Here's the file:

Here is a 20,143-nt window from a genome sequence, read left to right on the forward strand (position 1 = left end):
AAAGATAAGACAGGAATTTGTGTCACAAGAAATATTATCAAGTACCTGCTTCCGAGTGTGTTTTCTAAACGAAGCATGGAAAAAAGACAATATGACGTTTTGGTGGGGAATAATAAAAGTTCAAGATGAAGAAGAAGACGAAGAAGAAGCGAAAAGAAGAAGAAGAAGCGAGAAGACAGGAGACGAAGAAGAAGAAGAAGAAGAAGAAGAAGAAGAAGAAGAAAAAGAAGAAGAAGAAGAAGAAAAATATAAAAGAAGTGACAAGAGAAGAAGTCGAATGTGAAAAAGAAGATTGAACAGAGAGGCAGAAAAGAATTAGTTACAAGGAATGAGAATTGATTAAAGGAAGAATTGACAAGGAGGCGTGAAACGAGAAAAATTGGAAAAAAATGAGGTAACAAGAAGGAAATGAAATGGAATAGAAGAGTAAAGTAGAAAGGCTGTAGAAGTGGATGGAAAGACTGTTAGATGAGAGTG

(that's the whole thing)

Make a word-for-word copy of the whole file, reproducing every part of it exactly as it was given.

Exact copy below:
Here is a 20,143-nt window from a genome sequence, read left to right on the forward strand (position 1 = left end):
AAAGATAAGACAGGAATTTGTGTCACAAGAAATATTATCAAGTACCTGCTTCCGAGTGTGTTTTCTAAACGAAGCATGGAAAAAAGACAATATGACGTTTTGGTGGGGAATAATAAAAGTTCAAGATGAAGAAGAAGACGAAGAAGAAGCGAAAAGAAGAAGAAGAAGCGAGAAGACAGGAGACGAAGAAGAAGAAGAAGAAGAAGAAGAAGAAGAAGAAGAAAAAGAAGAAGAAGAAGAAGAAAAATATAAAAGAAGTGACAAGAGAAGAAGTCGAATGTGAAAAAGAAGATTGAACAGAGAGGCAGAAAAGAATTAGTTACAAGGAATGAGAATTGATTAAAGGAAGAATTGACAAGGAGGCGTGAAACGAGAAAAATTGGAAAAAAATGAGGTAACAAGAAGGAAATGAAATGGAATAGAAGAGTAAAGTAGAAAGGCTGTAGAAGTGGATGGAAAGACTGTTAGATGAGAGTG